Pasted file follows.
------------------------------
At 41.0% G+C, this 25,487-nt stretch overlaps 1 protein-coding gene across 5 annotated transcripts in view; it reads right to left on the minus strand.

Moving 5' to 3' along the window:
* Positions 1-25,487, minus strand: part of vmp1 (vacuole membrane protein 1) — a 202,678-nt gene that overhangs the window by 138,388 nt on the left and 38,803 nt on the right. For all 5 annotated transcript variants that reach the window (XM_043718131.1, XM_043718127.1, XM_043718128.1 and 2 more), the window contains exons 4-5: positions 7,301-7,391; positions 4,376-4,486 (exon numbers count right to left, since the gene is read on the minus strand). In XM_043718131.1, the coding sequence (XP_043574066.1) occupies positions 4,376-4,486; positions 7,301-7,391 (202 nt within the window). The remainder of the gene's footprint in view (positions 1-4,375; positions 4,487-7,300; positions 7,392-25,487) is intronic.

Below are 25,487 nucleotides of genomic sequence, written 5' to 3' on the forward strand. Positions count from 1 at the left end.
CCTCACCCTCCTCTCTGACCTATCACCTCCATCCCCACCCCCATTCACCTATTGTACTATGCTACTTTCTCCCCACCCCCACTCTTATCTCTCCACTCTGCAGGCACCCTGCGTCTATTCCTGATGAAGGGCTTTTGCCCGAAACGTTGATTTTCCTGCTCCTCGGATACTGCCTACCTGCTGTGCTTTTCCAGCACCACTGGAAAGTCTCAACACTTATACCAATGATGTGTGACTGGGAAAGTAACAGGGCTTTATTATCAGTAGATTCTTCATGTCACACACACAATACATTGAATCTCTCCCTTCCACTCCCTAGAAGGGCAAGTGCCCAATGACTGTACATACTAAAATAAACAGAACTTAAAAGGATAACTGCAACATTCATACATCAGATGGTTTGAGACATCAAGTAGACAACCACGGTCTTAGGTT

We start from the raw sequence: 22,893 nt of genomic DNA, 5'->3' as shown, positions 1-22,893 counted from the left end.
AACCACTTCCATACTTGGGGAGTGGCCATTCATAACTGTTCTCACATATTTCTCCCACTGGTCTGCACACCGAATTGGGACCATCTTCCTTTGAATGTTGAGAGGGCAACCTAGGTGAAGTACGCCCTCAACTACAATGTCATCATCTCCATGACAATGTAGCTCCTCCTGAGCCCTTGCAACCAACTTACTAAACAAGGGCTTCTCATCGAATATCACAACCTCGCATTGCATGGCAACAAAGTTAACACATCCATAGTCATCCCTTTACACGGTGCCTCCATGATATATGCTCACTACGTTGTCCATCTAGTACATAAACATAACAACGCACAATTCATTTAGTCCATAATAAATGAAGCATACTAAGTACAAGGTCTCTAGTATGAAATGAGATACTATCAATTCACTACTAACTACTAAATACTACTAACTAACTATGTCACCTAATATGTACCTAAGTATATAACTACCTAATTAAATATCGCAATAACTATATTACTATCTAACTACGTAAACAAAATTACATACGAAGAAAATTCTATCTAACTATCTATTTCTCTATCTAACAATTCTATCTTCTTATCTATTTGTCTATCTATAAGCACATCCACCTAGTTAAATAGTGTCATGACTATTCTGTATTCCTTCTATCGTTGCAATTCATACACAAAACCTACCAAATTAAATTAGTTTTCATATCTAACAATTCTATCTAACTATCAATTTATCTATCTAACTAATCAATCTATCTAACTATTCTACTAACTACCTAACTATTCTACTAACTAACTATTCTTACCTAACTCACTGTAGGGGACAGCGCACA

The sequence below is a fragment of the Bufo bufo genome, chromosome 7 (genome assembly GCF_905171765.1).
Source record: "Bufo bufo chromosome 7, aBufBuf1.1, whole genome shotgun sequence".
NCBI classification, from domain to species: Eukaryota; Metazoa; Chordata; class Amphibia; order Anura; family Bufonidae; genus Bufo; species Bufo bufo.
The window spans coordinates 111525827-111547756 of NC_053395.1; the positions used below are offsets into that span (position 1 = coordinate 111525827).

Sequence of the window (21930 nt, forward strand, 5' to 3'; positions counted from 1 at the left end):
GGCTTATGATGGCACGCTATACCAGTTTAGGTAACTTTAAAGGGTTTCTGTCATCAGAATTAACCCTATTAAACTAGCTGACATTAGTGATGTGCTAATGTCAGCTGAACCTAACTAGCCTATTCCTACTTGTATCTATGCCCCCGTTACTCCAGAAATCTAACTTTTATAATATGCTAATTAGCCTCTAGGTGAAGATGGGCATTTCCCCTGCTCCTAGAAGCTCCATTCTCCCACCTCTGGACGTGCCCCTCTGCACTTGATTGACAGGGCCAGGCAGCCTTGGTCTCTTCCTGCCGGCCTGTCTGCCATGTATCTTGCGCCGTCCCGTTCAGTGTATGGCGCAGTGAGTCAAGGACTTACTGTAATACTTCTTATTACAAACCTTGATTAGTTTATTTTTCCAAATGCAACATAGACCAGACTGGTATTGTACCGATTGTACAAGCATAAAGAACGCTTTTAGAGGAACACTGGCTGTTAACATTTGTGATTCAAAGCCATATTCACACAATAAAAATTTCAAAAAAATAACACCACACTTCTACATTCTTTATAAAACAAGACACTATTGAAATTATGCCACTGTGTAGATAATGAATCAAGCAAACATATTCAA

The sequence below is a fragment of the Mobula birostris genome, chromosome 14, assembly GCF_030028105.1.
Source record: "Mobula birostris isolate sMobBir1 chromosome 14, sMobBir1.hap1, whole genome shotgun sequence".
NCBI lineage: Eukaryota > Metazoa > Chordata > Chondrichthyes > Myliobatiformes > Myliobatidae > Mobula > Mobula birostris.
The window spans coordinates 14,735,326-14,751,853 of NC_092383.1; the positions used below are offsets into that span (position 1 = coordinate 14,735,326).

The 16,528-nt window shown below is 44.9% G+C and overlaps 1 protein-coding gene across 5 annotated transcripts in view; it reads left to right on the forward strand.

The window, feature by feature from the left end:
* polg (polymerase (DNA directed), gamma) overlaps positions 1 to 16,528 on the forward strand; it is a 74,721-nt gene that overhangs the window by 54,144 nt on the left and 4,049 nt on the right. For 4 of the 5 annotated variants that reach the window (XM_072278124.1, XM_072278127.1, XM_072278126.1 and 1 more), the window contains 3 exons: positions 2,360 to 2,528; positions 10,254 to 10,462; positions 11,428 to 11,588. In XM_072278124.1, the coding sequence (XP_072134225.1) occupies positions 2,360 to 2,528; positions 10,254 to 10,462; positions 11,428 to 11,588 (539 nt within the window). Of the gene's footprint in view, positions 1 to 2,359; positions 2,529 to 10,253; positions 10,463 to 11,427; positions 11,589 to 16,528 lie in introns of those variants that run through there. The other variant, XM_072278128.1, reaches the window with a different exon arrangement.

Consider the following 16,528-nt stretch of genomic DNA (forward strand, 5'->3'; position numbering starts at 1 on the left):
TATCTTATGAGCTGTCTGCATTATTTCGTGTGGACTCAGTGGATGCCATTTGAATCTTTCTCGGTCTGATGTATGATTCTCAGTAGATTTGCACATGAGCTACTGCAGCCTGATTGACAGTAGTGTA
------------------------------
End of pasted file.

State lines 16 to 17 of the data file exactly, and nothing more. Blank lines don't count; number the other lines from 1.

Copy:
NCBI lineage: Eukaryota > Metazoa > Chordata > Chondrichthyes > Myliobatiformes > Myliobatidae > Mobula > Mobula birostris.
The window spans coordinates 14,735,326-14,751,853 of NC_092383.1; the positions used below are offsets into that span (position 1 = coordinate 14,735,326).